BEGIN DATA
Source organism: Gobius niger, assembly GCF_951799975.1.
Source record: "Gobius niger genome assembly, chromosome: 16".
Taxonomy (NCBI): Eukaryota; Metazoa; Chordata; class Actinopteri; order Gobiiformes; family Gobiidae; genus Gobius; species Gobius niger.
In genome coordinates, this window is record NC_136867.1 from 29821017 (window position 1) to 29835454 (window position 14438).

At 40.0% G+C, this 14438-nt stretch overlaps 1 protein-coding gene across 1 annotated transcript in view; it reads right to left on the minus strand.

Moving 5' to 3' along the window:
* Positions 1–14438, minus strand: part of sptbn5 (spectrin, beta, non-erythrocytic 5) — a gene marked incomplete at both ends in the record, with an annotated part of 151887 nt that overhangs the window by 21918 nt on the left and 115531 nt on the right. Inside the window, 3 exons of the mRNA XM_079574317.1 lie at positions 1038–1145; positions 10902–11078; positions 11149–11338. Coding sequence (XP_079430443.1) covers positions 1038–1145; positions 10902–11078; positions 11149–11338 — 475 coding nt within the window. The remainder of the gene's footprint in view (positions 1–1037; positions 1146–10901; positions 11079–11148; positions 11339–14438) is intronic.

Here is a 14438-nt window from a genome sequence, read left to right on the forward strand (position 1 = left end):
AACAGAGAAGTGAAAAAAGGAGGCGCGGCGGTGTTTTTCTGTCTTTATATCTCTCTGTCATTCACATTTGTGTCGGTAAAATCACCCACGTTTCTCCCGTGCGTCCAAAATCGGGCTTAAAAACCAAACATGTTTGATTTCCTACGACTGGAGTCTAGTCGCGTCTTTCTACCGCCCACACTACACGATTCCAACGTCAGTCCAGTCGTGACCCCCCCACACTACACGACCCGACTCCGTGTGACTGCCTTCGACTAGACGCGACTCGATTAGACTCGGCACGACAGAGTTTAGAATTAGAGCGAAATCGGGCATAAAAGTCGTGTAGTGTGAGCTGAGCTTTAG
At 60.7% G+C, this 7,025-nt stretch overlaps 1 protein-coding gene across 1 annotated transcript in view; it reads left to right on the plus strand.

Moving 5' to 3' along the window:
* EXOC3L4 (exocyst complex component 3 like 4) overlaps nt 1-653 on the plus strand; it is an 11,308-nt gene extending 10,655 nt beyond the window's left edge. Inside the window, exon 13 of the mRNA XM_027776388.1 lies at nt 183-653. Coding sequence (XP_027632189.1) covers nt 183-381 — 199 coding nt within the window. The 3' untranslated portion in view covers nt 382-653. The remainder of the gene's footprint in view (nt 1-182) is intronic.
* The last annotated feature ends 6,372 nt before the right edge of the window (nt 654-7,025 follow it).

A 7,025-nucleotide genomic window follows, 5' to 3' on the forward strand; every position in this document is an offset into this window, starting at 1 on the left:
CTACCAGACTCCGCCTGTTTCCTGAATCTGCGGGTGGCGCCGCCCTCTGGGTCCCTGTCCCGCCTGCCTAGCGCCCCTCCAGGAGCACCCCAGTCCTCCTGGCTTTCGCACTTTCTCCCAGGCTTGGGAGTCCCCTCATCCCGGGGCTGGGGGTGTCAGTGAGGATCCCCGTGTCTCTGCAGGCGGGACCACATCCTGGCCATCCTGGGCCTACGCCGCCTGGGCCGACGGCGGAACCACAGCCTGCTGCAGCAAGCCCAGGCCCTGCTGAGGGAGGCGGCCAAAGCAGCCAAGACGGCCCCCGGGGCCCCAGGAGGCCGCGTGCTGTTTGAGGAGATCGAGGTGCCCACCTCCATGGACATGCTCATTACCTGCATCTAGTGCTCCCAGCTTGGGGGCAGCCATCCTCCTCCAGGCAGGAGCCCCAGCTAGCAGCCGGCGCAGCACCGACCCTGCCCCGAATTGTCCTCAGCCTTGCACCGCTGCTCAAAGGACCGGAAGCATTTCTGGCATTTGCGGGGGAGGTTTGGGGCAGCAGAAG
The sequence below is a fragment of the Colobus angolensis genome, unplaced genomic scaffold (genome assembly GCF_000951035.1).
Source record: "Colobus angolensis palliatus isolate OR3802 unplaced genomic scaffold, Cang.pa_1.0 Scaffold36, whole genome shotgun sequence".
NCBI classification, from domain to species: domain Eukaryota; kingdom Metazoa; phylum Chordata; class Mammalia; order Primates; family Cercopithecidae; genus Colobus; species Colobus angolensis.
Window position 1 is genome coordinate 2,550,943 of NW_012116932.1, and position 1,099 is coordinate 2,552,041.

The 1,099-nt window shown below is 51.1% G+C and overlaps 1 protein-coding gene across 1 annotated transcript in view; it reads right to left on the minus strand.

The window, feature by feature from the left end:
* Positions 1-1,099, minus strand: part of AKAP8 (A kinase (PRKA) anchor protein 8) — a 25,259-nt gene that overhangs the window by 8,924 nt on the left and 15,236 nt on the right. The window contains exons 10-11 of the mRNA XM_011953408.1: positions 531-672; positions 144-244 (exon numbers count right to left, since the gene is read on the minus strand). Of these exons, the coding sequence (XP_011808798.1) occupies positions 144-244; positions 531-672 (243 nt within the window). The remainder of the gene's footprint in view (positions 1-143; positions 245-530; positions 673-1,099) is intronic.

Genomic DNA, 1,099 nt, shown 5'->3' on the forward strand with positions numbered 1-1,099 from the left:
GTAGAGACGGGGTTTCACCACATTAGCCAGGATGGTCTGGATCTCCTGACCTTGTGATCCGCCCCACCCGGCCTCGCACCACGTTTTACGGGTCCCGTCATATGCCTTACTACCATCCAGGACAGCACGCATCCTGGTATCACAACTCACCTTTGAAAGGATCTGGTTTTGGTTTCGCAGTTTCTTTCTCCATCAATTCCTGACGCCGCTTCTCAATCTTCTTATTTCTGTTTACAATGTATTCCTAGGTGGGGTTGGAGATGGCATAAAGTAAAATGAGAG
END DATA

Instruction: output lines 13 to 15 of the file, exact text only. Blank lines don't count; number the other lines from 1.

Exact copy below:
* The last annotated feature ends 6,372 nt before the right edge of the window (nt 654-7,025 follow it).

A 7,025-nucleotide genomic window follows, 5' to 3' on the forward strand; every position in this document is an offset into this window, starting at 1 on the left:
CTACCAGACTCCGCCTGTTTCCTGAATCTGCGGGTGGCGCCGCCCTCTGGGTCCCTGTCCCGCCTGCCTAGCGCCCCTCCAGGAGCACCCCAGTCCTCCTGGCTTTCGCACTTTCTCCCAGGCTTGGGAGTCCCCTCATCCCGGGGCTGGGGGTGTCAGTGAGGATCCCCGTGTCTCTGCAGGCGGGACCACATCCTGGCCATCCTGGGCCTACGCCGCCTGGGCCGACGGCGGAACCACAGCCTGCTGCAGCAAGCCCAGGCCCTGCTGAGGGAGGCGGCCAAAGCAGCCAAGACGGCCCCCGGGGCCCCAGGAGGCCGCGTGCTGTTTGAGGAGATCGAGGTGCCCACCTCCATGGACATGCTCATTACCTGCATCTAGTGCTCCCAGCTTGGGGGCAGCCATCCTCCTCCAGGCAGGAGCCCCAGCTAGCAGCCGGCGCAGCACCGACCCTGCCCCGAATTGTCCTCAGCCTTGCACCGCTGCTCAAAGGACCGGAAGCATTTCTGGCATTTGCGGGGGAGGTTTGGGGCAGCAGAAG